STAGE REVIEW: Road @ Northern Stage, Newcastle (14.10.21) | NARC. | Reliably Informed | Music and Creative Arts News for Newcastle and the North East

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Image: Road set at Northern Stage – design by Amelia Jane Hankin

Road was a play for the Thatcher era: mass unemployment, austerity, hopelessness. Road, unfortunately, is also a play for now. Set in 1986 and transported from the original Lancashire setting to the North East, the plot feels familiar and grounded, showcasing that the Northern experience is a universal one; for many people, this experience hasn’t changed yet or since. Jim Cartwright’s epic still rings true today.

The play tackles the struggles of the working-class during one of the worst spells of mass-unemployment in British history, granting the audience an insight into the mindsets, lives and hopes of the characters, who we meet as they prepare for a Friday night down their local.

Set over the course of one evening, the audience is transported to Road through the eyes of Scullery, a seemingly homeless man who observes and intervenes in the lives of the other inhabitants as they pass him journeying to and from the pub. He’s an insightful drunk who relies on alcohol to bring him closer to his neighbours, chatting to them about their lives and following their movements beyond the street into their run-down homes. Hanging from lampposts and craning his neck from the side of the stage, Scullery awards us insight as the ultimate voyeur; the audience is reflected in him, only we are awarded further degrees of separation in our comfy seats, perhaps only glimpsing, whilst Scullery lives it.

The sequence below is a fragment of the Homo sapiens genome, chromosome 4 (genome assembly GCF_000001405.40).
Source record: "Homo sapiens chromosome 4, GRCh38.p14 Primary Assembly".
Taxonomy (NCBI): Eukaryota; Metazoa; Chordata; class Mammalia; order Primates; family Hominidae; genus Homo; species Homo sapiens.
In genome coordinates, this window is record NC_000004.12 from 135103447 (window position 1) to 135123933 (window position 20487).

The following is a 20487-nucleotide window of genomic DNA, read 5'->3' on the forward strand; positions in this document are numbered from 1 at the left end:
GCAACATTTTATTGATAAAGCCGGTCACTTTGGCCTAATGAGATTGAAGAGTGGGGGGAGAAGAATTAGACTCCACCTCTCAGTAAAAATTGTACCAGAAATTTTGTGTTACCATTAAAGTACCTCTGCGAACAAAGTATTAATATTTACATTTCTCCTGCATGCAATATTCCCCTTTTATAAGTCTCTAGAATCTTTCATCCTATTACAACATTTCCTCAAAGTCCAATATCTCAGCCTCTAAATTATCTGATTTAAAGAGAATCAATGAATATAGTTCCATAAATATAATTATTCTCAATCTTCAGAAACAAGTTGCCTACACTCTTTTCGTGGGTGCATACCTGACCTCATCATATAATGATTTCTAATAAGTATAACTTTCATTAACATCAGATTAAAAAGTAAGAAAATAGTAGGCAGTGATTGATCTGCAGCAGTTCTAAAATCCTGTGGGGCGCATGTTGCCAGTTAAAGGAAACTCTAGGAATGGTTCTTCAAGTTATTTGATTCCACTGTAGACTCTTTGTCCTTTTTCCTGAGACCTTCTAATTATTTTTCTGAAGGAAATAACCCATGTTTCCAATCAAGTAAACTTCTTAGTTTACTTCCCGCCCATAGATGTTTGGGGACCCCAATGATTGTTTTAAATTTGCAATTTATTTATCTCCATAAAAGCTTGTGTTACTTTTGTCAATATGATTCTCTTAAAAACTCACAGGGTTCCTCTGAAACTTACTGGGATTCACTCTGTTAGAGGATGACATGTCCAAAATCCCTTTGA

Road is as funny as it is tragic. Each vignette is doused in humour before the reality of the characters’ hopeless unemployment takes over once the alcohol has worn off.

The stage and set are beautiful, designed by Amelia Jane Hankin, and is set across two levels, fragmented into different living rooms, bedrooms, kitchens and toilets. Notably, the characters speak mostly in monologues directed to the audience, isolated from the rest of the road. While one character speaks from the privacy of their own home and mind, other characters in their respective homes, move slowly, in dimmed light and a dream-like way, contributing to the mosaic of individuals and lives that make up Road and their collective tragedy.

Personal and poetic, the script is a delight and is intensified by the actors who lend humour and light to each role. Most play multiple characters, and yet such variation and introspection fill each of them as they descend into madness, depression or starvation. In particular, Rosie Stancliffe and Ryan Nolan stand out in their supporting roles, characterising each with a mania that is both heart-rending and hilarious.

Overall, Road is a successful and emotive Northern Stage debut for new Artistic Director, Natalie Ibu. My only advice: stay around for the interval if you like a boogie.

Road is at Northern Stage, Newcastle until Saturday 30th October

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